Owning Property Jointly – The Rewards, The Risks and The Remedy
Updated: Oct 28, 2022
“Co-ownership is the mother of disputes” (old Roman law maxim)
There can be big advantages to buying property jointly but be aware of the risks and take steps to lessen them before you put pen to paper.
The problem comes if there is a falling-out with your co-owner. Perhaps you come to blows on your usage of the property, or on the incurring of expenses, or on whether it is time to sell, or perhaps you are splitting from each other entirely. That could be a business partnership terminating, or a marriage ending in divorce, or (as in the case we discuss below) a failed romantic relationship. Our courts must regularly resolve bitter joint-ownership disputes between ex-spouses, ex-friends, ex-colleagues, siblings, and close relatives – none of whom dreamed they might ever come to blows when they first hatched plans to buy property jointly.
If a dispute does arise, how will you resolve it? And if you split up, who keeps the property? Or do you sell it jointly, and if so how, and when? How will the bond and other property debts be settled?
The good news is that by and large the risk of dispute can be reduced with a bit of foresight and planning. Preferably with professional advice and assistance – this is after all likely to be an important asset in both your estates.
Let’s have a look at a recent High Court case to illustrate -
A breakup and a fight
A couple in a “romantic relationship” co-habited in a house of which they were the joint registered owners in undivided half shares.
When the relationship broke down irretrievably, the partners were unable to agree on a method of ending the property ownership. One partner moved out and the other, after changing the locks, applied to the High Court for an order terminating the joint ownership and appointing a receiver/liquidator to sell it.
The other party fought this application, contending that the couple had, in addition to being in a personal relationship, also been in a “universal partnership” which still existed.
A co-owner can normally insist on partition of the property at any time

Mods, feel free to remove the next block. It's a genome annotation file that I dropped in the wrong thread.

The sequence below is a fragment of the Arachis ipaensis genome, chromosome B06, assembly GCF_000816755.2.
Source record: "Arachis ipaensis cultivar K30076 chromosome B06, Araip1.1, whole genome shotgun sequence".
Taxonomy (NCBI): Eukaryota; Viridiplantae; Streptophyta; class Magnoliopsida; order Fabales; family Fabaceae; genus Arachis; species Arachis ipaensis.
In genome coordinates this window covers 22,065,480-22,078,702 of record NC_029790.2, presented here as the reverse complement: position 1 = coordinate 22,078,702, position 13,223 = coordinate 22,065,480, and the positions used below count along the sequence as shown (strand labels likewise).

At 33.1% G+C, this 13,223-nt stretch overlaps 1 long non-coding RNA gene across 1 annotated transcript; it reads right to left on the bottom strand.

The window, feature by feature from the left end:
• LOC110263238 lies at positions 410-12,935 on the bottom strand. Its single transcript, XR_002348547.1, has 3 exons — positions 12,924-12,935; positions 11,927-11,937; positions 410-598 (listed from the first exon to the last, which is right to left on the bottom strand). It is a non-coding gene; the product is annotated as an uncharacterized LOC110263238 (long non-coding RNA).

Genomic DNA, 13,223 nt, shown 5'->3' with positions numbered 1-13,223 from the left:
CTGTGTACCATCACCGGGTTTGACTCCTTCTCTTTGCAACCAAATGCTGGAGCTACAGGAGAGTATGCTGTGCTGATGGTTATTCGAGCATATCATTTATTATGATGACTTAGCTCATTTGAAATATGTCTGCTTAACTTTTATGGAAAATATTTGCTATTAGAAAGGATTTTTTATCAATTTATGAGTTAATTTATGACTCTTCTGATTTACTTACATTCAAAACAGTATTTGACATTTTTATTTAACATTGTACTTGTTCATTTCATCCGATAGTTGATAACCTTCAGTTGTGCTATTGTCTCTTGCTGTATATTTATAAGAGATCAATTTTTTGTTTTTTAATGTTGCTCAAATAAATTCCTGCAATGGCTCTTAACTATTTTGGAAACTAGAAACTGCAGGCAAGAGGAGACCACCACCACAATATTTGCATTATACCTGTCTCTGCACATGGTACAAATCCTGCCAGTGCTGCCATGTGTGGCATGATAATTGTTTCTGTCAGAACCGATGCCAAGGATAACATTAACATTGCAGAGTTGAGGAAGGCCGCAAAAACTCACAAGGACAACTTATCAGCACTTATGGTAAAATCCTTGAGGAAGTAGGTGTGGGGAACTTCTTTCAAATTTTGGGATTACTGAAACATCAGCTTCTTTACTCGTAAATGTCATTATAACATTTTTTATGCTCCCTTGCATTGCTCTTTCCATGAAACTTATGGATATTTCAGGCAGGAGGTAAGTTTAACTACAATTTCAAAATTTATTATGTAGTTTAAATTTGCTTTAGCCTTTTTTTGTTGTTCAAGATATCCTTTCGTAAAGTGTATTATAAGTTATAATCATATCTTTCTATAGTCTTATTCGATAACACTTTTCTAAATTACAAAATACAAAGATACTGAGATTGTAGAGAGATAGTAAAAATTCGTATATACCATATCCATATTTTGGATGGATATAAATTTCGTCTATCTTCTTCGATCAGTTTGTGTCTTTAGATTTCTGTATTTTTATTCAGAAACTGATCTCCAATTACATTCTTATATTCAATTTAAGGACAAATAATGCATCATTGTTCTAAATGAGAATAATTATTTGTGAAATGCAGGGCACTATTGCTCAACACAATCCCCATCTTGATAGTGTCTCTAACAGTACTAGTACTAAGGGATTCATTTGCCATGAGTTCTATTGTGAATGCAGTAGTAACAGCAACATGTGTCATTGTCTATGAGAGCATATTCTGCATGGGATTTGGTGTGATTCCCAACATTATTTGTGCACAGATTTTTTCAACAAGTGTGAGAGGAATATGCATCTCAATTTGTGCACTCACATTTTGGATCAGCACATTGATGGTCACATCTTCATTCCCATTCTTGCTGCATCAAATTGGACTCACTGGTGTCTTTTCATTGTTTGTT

The general rule in our law is this: “No co-owner is normally obliged to remain a co-owner against his will.” Thus “every co-owner of property may insist on a partition of the property at any time. Even if there is an agreement to constitute perpetual joint ownership, the co-owner may demand partition at any time. If the co-owners cannot agree on the way the property is to be divided, then the Court is empowered to make an order which appears to be fair and equitable.”
That opens the door to a wide range of options for the court, but often it means an order for sale of the property (possibly by public or private auction) and division of the net proceeds between the joint owners.
But is it “bound” or “free” co-ownership?
But it’s more complicated than that. Our law recognises two types of co-ownership –
In a “free” co-ownership, the co-ownership is the only legal relationship between the co-owners. In this event, the rule above applies – either joint owner can insist on division at any time.
In a “bound” co-ownership however “there is a separate and distinct legal relationship between them of which the co-ownership is but one consequence. Co-ownership is not the primary or sole purpose of their relationship”. In this event, the co-ownership can only be dissolved when the primary relationship is terminated. In this case, the party opposing the court application said that no order of division could be made until the “universal partnership” between the parties had ended.
The Court found that there had indeed been a universal partnership in existence, in other words that this had been a case of “bound” co-ownership. But it also held (on the facts) that both the romantic relationship and the universal partnership had ended when the parties stopped living together. The romantic relationship was the ‘tie’ between the parties and when it came to an end, any situation of bound co-ownership became a free co-ownership to which the “end at any time” rule applied.
The result – the Court ordered the joint ownership terminated and appointed a receiver and liquidator to sell the property, pay all the property debts, and divide the proceeds between the parties.
So the risk is finding yourself in the same unhappy position as the ex-partners in this case, having to ask the High Court to sort out your dispute for you.
Happily however there is a simple remedy. Before you buy property jointly, have a professional draw you a full agreement setting out (at the very minimum) –
The nature of your relationship. In a co-habitation scenario you should probably also have a full “co-habitation” agreement, whilst a business scenario should be linked to your existing arrangement.
The best vehicle for co-ownership – for some, a simple “let’s put the house in both our names” will be enough, for others a company or a trust may be better.
Who will own what percentage of the property.
Who will contribute what to the costs of purchase and to the property expenses and upkeep.
Who will have what use of the property.
What will happen if one or both of you wants to leave the relationship, dies, or is incapacitated.
And so on – every situation will be unique.
If the parties in this case had put such an agreement in place, they might well have saved themselves the stress, wasted time and legal costs of a protracted and complex dispute. The liquidator/receiver’s charges for selling the property and paying out their shares to them will no doubt rub a lot of salt into all those wounds.
A final thought: Having a formal contract in place is not a forecast that things will go wrong between you – on the contrary, it should greatly reduce the risk of any dispute or unhappiness arising in the first place.